Origins. The Orders of Knighthood evolved out of the European culture of "servant", then to "mounted soldier". Having a genesis of a military order, it has been from the beginning of time under strict control and design to wear the assigned uniform. The statement "uniform" is the operative word, meaning everything according to design and all alike. It is considered appropriate to dress for certain ceremonial functions as prescribed and, when in uniform, devoid of any personal embellishments or decorations. In keeping with the true spirit of the Order, one should wear a complete uniform according to the demands of the Order. To wear it otherwise would be considered rude, disrespectful and out of character of a true Knight of the Order. A newly made Knight may wear a formal black tuxedo to Order events until he acquires a complete uniform of the Order. No partial uniform should ever be worn as it is considered discourteous and degrading. Appearance, uniform fit and grooming shall reflect pride in the Order. A proper wearing of the uniform of the Order parallels commonly accepted professional civilian dress and military standards and the word uniform implies consistence and conformance to certain standards of the Order. Ethnic, religious, or other apparel, or personal display items shall not be considered a standard part of the uniform and shall not be worn on the uniform of the Order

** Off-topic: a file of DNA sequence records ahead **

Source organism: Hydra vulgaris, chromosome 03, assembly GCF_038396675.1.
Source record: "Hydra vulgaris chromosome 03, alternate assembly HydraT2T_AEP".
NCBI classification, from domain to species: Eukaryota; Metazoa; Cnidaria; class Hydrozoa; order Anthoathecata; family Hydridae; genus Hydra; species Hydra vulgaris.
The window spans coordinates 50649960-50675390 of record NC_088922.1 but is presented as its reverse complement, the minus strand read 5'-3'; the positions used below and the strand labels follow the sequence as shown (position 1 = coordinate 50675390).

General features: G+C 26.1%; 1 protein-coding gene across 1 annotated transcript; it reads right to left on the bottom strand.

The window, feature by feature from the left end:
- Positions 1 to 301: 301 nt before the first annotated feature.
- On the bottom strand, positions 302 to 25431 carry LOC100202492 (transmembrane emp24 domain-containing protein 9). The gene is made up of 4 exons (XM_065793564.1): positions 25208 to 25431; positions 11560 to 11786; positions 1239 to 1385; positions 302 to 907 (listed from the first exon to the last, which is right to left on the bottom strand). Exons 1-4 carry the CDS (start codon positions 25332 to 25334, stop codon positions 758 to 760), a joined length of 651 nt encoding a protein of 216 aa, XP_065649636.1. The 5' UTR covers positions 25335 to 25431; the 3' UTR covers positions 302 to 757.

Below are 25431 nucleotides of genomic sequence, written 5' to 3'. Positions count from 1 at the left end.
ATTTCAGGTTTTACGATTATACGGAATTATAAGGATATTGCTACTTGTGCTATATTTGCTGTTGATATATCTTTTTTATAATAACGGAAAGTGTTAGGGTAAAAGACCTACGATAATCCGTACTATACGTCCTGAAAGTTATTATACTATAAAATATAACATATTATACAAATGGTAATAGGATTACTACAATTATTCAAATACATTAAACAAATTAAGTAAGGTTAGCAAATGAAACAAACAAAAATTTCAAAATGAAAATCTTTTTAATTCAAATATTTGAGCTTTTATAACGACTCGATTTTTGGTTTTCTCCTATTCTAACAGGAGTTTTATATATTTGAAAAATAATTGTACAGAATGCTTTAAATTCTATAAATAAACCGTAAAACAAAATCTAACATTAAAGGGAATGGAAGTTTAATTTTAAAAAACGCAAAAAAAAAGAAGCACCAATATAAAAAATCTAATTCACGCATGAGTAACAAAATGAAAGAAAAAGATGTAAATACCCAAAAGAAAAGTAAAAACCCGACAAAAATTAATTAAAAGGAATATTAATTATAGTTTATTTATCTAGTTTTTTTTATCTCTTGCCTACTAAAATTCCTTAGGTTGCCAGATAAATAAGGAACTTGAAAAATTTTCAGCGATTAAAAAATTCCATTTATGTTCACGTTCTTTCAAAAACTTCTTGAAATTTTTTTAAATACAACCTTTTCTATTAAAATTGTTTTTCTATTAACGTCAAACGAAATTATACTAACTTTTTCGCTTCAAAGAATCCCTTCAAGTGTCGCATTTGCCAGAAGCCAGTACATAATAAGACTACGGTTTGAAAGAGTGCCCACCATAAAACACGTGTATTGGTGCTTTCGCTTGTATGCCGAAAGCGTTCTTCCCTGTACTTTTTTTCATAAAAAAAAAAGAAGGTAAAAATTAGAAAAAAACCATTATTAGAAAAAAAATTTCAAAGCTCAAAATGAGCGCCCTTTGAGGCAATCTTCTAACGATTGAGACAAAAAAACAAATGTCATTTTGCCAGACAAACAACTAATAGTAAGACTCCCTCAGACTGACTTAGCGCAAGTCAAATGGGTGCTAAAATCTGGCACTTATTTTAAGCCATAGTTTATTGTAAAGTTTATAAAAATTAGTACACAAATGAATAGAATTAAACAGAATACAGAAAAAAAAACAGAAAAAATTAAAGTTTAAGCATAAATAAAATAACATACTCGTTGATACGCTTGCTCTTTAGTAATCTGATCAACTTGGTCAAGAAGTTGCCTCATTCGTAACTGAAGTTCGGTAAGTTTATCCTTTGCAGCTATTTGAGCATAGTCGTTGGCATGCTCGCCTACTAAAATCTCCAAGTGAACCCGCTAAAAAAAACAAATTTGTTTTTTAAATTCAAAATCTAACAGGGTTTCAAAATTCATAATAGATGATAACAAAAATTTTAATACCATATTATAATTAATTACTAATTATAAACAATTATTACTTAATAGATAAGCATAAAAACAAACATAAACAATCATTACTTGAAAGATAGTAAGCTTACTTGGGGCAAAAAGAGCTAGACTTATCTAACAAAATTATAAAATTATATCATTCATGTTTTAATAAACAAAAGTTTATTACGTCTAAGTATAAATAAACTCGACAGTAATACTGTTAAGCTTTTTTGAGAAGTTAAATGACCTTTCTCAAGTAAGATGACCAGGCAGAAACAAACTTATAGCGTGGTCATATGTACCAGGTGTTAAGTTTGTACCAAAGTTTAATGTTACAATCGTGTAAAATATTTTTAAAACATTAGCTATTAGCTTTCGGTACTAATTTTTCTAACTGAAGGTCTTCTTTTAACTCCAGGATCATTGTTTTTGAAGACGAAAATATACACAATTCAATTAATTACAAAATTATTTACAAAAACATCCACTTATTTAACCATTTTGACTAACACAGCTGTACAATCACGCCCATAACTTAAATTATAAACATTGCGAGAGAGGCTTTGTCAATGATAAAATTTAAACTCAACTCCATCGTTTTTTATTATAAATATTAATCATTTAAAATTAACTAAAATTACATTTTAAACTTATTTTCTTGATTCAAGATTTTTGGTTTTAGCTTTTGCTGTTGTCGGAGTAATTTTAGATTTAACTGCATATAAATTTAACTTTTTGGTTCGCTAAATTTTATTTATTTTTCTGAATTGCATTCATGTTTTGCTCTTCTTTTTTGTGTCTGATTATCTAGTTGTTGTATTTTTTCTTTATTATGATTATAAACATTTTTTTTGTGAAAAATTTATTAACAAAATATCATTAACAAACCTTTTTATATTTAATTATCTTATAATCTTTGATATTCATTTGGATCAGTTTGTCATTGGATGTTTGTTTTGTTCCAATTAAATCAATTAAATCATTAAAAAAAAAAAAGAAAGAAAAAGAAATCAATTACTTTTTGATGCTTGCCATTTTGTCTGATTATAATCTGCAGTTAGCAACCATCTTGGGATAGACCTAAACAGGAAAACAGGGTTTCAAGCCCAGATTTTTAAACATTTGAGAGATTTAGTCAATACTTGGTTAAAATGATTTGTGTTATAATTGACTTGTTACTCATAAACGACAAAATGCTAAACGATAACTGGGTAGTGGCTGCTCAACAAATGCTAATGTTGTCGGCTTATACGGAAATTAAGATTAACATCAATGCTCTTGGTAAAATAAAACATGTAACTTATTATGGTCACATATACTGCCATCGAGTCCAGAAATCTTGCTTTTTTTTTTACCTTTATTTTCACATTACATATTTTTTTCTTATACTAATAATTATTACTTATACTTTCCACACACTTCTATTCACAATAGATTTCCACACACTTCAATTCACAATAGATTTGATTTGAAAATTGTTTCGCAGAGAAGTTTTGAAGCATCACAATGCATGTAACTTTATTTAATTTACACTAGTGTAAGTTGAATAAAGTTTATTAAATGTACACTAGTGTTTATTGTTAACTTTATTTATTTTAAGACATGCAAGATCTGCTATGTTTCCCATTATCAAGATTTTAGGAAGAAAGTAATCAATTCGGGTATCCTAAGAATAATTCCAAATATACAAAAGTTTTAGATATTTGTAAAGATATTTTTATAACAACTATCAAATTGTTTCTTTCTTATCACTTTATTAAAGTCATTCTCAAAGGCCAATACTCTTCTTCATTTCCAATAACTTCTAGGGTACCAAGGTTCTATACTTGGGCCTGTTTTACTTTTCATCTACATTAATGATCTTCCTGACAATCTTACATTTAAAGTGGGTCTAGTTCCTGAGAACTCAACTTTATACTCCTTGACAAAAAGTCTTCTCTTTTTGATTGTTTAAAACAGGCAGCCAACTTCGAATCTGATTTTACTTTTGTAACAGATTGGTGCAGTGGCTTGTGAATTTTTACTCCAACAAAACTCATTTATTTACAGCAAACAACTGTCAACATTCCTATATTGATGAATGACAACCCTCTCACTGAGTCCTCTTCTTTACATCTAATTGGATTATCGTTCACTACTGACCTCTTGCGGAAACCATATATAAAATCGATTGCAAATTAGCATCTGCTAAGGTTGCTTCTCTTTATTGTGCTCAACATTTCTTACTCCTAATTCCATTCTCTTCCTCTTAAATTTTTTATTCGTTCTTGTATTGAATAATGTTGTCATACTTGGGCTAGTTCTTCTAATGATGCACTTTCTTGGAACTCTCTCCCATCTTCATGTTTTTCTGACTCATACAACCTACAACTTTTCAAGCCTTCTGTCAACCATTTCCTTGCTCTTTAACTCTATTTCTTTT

Knights are authorized to wear only uniforms appropriate to their rank in the Order as directed by the Grand Prior General. This section will describe the basic uniform requirements. Further instructions may be obtained from the Grand Prior General. This represents full dress regalia including white gloves, swords, miniature military medals, aiguillettes, large jewels and medals of the Order as appropriate and permitted. The uniforms described herein are addressed to the male Knights. Ladies shall wear formal gowns with medals and mantles where appropriate.